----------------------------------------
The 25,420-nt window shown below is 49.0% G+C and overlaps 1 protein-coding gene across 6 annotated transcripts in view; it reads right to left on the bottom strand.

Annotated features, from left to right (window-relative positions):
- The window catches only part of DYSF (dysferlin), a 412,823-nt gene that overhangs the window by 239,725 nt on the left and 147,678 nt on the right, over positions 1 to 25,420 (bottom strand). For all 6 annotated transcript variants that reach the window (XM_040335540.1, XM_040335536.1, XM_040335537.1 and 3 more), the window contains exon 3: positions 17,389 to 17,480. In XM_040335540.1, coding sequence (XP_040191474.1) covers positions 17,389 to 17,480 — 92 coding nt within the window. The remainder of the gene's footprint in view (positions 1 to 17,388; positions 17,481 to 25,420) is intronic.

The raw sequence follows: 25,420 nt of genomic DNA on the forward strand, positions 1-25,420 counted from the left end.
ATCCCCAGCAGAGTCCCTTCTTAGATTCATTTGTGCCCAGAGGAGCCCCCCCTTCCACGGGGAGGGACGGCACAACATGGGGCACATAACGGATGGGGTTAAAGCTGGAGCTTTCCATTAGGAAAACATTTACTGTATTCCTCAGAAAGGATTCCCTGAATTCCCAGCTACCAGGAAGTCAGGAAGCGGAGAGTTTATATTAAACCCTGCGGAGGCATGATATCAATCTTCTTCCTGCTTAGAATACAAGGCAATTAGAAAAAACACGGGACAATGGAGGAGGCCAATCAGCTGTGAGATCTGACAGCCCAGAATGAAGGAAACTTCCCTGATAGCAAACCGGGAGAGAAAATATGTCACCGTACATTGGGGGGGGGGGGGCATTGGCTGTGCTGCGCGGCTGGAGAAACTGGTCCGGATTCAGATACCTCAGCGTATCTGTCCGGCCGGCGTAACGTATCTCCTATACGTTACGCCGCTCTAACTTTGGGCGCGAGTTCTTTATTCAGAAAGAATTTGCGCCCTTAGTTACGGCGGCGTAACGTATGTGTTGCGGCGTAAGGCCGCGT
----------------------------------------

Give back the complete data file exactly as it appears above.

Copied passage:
The 25,420-nt window shown below is 49.0% G+C and overlaps 1 protein-coding gene across 6 annotated transcripts in view; it reads right to left on the bottom strand.

Annotated features, from left to right (window-relative positions):
- The window catches only part of DYSF (dysferlin), a 412,823-nt gene that overhangs the window by 239,725 nt on the left and 147,678 nt on the right, over positions 1 to 25,420 (bottom strand). For all 6 annotated transcript variants that reach the window (XM_040335540.1, XM_040335536.1, XM_040335537.1 and 3 more), the window contains exon 3: positions 17,389 to 17,480. In XM_040335540.1, coding sequence (XP_040191474.1) covers positions 17,389 to 17,480 — 92 coding nt within the window. The remainder of the gene's footprint in view (positions 1 to 17,388; positions 17,481 to 25,420) is intronic.

The raw sequence follows: 25,420 nt of genomic DNA on the forward strand, positions 1-25,420 counted from the left end.
ATCCCCAGCAGAGTCCCTTCTTAGATTCATTTGTGCCCAGAGGAGCCCCCCCTTCCACGGGGAGGGACGGCACAACATGGGGCACATAACGGATGGGGTTAAAGCTGGAGCTTTCCATTAGGAAAACATTTACTGTATTCCTCAGAAAGGATTCCCTGAATTCCCAGCTACCAGGAAGTCAGGAAGCGGAGAGTTTATATTAAACCCTGCGGAGGCATGATATCAATCTTCTTCCTGCTTAGAATACAAGGCAATTAGAAAAAACACGGGACAATGGAGGAGGCCAATCAGCTGTGAGATCTGACAGCCCAGAATGAAGGAAACTTCCCTGATAGCAAACCGGGAGAGAAAATATGTCACCGTACATTGGGGGGGGGGGGGCATTGGCTGTGCTGCGCGGCTGGAGAAACTGGTCCGGATTCAGATACCTCAGCGTATCTGTCCGGCCGGCGTAACGTATCTCCTATACGTTACGCCGCTCTAACTTTGGGCGCGAGTTCTTTATTCAGAAAGAATTTGCGCCCTTAGTTACGGCGGCGTAACGTATGTGTTGCGGCGTAAGGCCGCGT